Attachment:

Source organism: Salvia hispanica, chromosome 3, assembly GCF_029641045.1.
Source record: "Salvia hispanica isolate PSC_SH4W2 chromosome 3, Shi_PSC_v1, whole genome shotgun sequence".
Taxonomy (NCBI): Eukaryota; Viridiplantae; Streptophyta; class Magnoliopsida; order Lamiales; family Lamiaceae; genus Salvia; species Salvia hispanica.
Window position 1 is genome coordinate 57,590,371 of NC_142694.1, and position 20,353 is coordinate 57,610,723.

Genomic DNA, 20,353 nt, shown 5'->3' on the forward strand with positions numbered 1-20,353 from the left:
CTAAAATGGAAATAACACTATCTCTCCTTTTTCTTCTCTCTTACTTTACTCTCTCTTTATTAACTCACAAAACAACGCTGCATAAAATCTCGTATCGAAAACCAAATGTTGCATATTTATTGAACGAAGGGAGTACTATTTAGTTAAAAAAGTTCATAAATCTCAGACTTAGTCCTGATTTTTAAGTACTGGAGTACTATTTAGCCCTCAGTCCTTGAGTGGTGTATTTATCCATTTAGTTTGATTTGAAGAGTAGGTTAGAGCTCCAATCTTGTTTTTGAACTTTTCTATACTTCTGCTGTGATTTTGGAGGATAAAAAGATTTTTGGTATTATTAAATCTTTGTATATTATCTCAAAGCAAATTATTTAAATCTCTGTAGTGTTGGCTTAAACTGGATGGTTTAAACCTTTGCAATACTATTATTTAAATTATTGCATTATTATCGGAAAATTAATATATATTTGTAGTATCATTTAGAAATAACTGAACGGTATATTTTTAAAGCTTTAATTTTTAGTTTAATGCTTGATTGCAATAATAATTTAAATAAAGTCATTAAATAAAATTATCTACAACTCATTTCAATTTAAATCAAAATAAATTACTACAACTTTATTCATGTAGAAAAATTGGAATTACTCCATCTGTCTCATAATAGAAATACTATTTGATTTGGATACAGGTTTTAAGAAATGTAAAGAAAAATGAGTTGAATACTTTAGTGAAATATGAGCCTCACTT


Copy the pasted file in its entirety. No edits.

Source organism: Salvia hispanica, chromosome 3, assembly GCF_029641045.1.
Source record: "Salvia hispanica isolate PSC_SH4W2 chromosome 3, Shi_PSC_v1, whole genome shotgun sequence".
Taxonomy (NCBI): Eukaryota; Viridiplantae; Streptophyta; class Magnoliopsida; order Lamiales; family Lamiaceae; genus Salvia; species Salvia hispanica.
Window position 1 is genome coordinate 57,590,371 of NC_142694.1, and position 20,353 is coordinate 57,610,723.

Genomic DNA, 20,353 nt, shown 5'->3' on the forward strand with positions numbered 1-20,353 from the left:
CTAAAATGGAAATAACACTATCTCTCCTTTTTCTTCTCTCTTACTTTACTCTCTCTTTATTAACTCACAAAACAACGCTGCATAAAATCTCGTATCGAAAACCAAATGTTGCATATTTATTGAACGAAGGGAGTACTATTTAGTTAAAAAAGTTCATAAATCTCAGACTTAGTCCTGATTTTTAAGTACTGGAGTACTATTTAGCCCTCAGTCCTTGAGTGGTGTATTTATCCATTTAGTTTGATTTGAAGAGTAGGTTAGAGCTCCAATCTTGTTTTTGAACTTTTCTATACTTCTGCTGTGATTTTGGAGGATAAAAAGATTTTTGGTATTATTAAATCTTTGTATATTATCTCAAAGCAAATTATTTAAATCTCTGTAGTGTTGGCTTAAACTGGATGGTTTAAACCTTTGCAATACTATTATTTAAATTATTGCATTATTATCGGAAAATTAATATATATTTGTAGTATCATTTAGAAATAACTGAACGGTATATTTTTAAAGCTTTAATTTTTAGTTTAATGCTTGATTGCAATAATAATTTAAATAAAGTCATTAAATAAAATTATCTACAACTCATTTCAATTTAAATCAAAATAAATTACTACAACTTTATTCATGTAGAAAAATTGGAATTACTCCATCTGTCTCATAATAGAAATACTATTTGATTTGGATACAGGTTTTAAGAAATGTAAAGAAAAATGAGTTGAATACTTTAGTGAAATATGAGCCTCACTT